Sayamindu: There are some technical parts to the infrastructure that we have to look at in the near future – these include the ability to self-add oneself to the planet. For example, The Fedora Project Planet does this nicely. We also need someone to do up a newer theme and CSS for the planet now that I don’t have the time at all. ** The current theme was cooked in one night and uses quite a few hacks which fall apart in some corner-cases. It would be nice to have someone preserve the look and feel, but rewrite the entire HTML/CSS part in a cleaner fashion. **

5. How do you support the infrastructure for the Planet. Do you take donations, gifts and hardware? What about ads? How many hits do you have to handle?

Sayamindu: Hosting and domain charges are paid entirely by Sankarshan personally. We have around a 1000 unique visitors to the site per month (its not very high, but most of them access the site daily). Moreover, people also access the site via RSS feedreaders. There’s also a Google SMS channel which sends out a mobile text message when a new post shows up on the Planet. Most of the visitors are from India, and some are from North America and Europe.

6. What’s next for Planet FLOSS India. What’s in store in the future?

Sayamindu: A major priority is cleaning up of the design (visual as well as from the point of view of HTML/CSS). I also have some ideas like having a Google custom search so that people can search the posts made by the people on the Planet, letting people share and designate favorite posts directly from the planet interface, making the Planet self service (for example, people can add themselves, change their hackergotchi/rss feel url) etc.

And of course, we are always looking for people who would like to get syndicated on the planet. Please email us if you are interested in getting syndicated or volunteering to help with planet maintenance.

Thanks Sankarshan and Sayamindu for discussing Planet FLOSS India. I wish you great success in growing Planet FLOSS India!

Wikimedia India becomes an official chapter

As Wikimedia Foundation, parent of Wikipedia, grows its global network of chapters, it is exciting to see the announcement that Wikimedia India has been approved unanimously by the Wikimedia chapters committee to become an official Wikimedia chapter. Read more here about the announcement.

If you love what Wikipedia has done so far (I do :D), join in making India’s chapter successful. Browse submitted proposals, contribute your ideas, join and organize a workgroup to add to your favorite content source.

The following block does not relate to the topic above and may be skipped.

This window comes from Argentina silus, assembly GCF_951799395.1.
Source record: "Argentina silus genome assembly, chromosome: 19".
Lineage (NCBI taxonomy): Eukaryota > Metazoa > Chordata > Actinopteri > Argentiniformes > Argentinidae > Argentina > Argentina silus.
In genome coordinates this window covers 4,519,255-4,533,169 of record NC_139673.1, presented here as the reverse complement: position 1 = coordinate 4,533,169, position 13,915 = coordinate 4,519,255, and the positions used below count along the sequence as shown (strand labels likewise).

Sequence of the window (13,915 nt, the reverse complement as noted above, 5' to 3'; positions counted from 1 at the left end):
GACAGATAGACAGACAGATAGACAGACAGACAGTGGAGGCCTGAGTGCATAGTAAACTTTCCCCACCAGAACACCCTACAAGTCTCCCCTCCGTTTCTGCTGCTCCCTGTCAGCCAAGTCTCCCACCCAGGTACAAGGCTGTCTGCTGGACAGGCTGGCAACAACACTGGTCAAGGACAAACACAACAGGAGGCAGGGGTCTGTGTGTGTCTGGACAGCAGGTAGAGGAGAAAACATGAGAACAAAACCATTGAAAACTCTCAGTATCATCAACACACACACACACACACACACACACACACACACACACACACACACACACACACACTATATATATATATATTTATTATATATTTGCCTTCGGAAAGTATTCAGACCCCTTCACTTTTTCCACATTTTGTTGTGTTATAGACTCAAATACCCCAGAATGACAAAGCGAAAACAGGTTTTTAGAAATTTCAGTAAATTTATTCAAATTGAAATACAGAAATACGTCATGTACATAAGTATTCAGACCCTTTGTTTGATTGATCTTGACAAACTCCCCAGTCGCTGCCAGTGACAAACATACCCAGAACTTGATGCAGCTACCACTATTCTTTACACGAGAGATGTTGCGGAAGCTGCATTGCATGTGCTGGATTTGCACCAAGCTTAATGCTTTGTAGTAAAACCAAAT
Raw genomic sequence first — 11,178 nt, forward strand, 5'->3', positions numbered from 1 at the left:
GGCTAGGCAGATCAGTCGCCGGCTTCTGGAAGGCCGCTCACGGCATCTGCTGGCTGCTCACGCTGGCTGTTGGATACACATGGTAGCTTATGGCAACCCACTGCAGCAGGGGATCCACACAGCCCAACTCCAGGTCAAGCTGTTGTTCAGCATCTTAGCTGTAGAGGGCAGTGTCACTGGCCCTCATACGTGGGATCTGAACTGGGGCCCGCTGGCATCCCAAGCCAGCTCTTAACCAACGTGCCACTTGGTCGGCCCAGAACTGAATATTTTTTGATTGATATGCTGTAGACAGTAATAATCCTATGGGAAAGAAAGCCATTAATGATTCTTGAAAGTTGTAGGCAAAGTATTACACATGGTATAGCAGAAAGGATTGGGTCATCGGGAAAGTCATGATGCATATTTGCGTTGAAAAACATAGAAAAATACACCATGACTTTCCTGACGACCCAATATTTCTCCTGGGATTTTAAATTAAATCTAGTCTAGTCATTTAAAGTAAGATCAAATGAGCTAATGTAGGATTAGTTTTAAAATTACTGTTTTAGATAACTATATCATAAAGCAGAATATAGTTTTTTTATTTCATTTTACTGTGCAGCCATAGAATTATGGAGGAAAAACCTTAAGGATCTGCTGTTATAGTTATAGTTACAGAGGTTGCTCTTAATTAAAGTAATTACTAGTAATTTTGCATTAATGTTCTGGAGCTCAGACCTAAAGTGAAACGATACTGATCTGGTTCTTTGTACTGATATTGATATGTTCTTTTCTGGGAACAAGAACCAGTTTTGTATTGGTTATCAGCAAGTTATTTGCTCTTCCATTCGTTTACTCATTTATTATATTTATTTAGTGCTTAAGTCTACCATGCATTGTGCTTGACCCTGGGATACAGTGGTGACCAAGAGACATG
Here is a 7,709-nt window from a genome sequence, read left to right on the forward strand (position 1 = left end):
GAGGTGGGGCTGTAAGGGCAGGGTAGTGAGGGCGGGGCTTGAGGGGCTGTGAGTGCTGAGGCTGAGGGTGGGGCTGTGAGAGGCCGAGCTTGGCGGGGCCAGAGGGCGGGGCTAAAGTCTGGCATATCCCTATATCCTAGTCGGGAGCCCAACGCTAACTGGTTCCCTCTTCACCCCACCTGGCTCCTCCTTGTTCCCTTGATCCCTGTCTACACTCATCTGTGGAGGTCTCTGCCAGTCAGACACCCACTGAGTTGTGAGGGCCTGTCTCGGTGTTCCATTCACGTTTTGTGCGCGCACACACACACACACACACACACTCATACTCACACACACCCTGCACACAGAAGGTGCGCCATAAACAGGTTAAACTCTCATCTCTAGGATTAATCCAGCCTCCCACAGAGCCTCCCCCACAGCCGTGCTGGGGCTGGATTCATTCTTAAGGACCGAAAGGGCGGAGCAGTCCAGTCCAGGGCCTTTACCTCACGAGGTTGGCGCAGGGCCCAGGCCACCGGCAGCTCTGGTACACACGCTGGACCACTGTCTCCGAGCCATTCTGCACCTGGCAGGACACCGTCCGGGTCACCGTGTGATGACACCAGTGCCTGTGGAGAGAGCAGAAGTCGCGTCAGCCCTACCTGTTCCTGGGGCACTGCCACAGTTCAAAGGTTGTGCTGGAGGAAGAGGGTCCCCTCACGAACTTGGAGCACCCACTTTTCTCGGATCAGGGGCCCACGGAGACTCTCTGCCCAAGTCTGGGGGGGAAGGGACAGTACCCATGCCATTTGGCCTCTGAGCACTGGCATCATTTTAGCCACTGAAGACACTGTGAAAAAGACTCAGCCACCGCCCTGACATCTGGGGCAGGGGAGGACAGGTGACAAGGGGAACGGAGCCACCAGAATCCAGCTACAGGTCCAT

ICT to the rescue in Bangladesh



I recently read a compelling story about how women are creating waves in rural Bangladesh using netbooks, GSM mobile phones, blood pressure monitors and other gadgets to help Bangladeshis and, at the same time, provide them with an opportunity to break out of poverty.

The story shows how a good idea along with some resources and local effort can solve real problems using information and communication technology (ICT). Even though this idea seems simple, there are few projects in the Indian subcontinent which utilize ICT successfully to educate and empower people in rural areas. Currently these netbooks run a version of Windows. It would be great to see projects like this get even more mileage by using FOSS and open knowledge repositories like Wikipedia.

Highlights from the article:

“Akhter belongs to a motley band of “InfoLadies,” who are piloting a revolutionary idea – giving millions of Bangladeshis, trapped in a cycle of poverty and natural disaster, access to information on their doorstep to improve their chances in life.

“…An InfoLady’s netbook is loaded with content especially compiled and translated in local Bangla language,” says Mohammed Forhad Uddin of D.Net, a not-for-profit research organization that is pioneering access to livelihood information.”

“…It provides answers and solutions to some of the most common problems faced by people in villages.”

“…In Bangladesh this means nearly three-quarters of the nearly 160 million that live in rural areas. From agriculture to health, sanitation and disaster management, the content follows simple text, pictures and engaging multimedia animations to include all users, many of whom are illiterate.”

Brazil and India: The Next Generation of Open Source

Brazil and India: Next Generation of Open Source

Brazil and India: Next Generation of Open Source